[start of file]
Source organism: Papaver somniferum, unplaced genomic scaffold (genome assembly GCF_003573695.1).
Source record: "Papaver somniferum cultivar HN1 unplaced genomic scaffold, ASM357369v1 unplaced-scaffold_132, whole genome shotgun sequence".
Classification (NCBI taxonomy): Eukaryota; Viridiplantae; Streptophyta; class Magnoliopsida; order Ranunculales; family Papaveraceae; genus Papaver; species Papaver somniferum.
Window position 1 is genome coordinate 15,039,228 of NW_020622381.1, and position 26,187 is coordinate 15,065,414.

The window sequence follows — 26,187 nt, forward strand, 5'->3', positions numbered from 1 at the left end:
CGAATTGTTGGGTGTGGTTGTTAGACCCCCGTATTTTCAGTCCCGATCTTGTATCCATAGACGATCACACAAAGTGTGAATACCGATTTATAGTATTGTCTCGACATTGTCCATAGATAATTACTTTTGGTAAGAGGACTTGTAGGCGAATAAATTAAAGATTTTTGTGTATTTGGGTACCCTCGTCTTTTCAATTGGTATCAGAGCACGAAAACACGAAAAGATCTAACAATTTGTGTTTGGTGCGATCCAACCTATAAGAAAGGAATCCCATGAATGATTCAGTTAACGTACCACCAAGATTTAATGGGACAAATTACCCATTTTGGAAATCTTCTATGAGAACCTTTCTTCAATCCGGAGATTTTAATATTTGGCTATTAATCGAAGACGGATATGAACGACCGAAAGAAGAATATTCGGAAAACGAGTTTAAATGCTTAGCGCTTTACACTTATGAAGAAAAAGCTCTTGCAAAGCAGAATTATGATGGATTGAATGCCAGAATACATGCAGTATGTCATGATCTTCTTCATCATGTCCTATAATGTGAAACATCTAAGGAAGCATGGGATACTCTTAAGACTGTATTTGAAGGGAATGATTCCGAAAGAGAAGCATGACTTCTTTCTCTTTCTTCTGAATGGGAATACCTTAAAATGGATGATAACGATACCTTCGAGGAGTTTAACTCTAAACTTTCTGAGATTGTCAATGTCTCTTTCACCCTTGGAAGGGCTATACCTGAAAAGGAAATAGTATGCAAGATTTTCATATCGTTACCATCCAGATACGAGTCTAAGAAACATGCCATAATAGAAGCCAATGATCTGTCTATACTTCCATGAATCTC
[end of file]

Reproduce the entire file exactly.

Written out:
Source organism: Papaver somniferum, unplaced genomic scaffold (genome assembly GCF_003573695.1).
Source record: "Papaver somniferum cultivar HN1 unplaced genomic scaffold, ASM357369v1 unplaced-scaffold_132, whole genome shotgun sequence".
Classification (NCBI taxonomy): Eukaryota; Viridiplantae; Streptophyta; class Magnoliopsida; order Ranunculales; family Papaveraceae; genus Papaver; species Papaver somniferum.
Window position 1 is genome coordinate 15,039,228 of NW_020622381.1, and position 26,187 is coordinate 15,065,414.

The window sequence follows — 26,187 nt, forward strand, 5'->3', positions numbered from 1 at the left end:
CGAATTGTTGGGTGTGGTTGTTAGACCCCCGTATTTTCAGTCCCGATCTTGTATCCATAGACGATCACACAAAGTGTGAATACCGATTTATAGTATTGTCTCGACATTGTCCATAGATAATTACTTTTGGTAAGAGGACTTGTAGGCGAATAAATTAAAGATTTTTGTGTATTTGGGTACCCTCGTCTTTTCAATTGGTATCAGAGCACGAAAACACGAAAAGATCTAACAATTTGTGTTTGGTGCGATCCAACCTATAAGAAAGGAATCCCATGAATGATTCAGTTAACGTACCACCAAGATTTAATGGGACAAATTACCCATTTTGGAAATCTTCTATGAGAACCTTTCTTCAATCCGGAGATTTTAATATTTGGCTATTAATCGAAGACGGATATGAACGACCGAAAGAAGAATATTCGGAAAACGAGTTTAAATGCTTAGCGCTTTACACTTATGAAGAAAAAGCTCTTGCAAAGCAGAATTATGATGGATTGAATGCCAGAATACATGCAGTATGTCATGATCTTCTTCATCATGTCCTATAATGTGAAACATCTAAGGAAGCATGGGATACTCTTAAGACTGTATTTGAAGGGAATGATTCCGAAAGAGAAGCATGACTTCTTTCTCTTTCTTCTGAATGGGAATACCTTAAAATGGATGATAACGATACCTTCGAGGAGTTTAACTCTAAACTTTCTGAGATTGTCAATGTCTCTTTCACCCTTGGAAGGGCTATACCTGAAAAGGAAATAGTATGCAAGATTTTCATATCGTTACCATCCAGATACGAGTCTAAGAAACATGCCATAATAGAAGCCAATGATCTGTCTATACTTCCATGAATCTC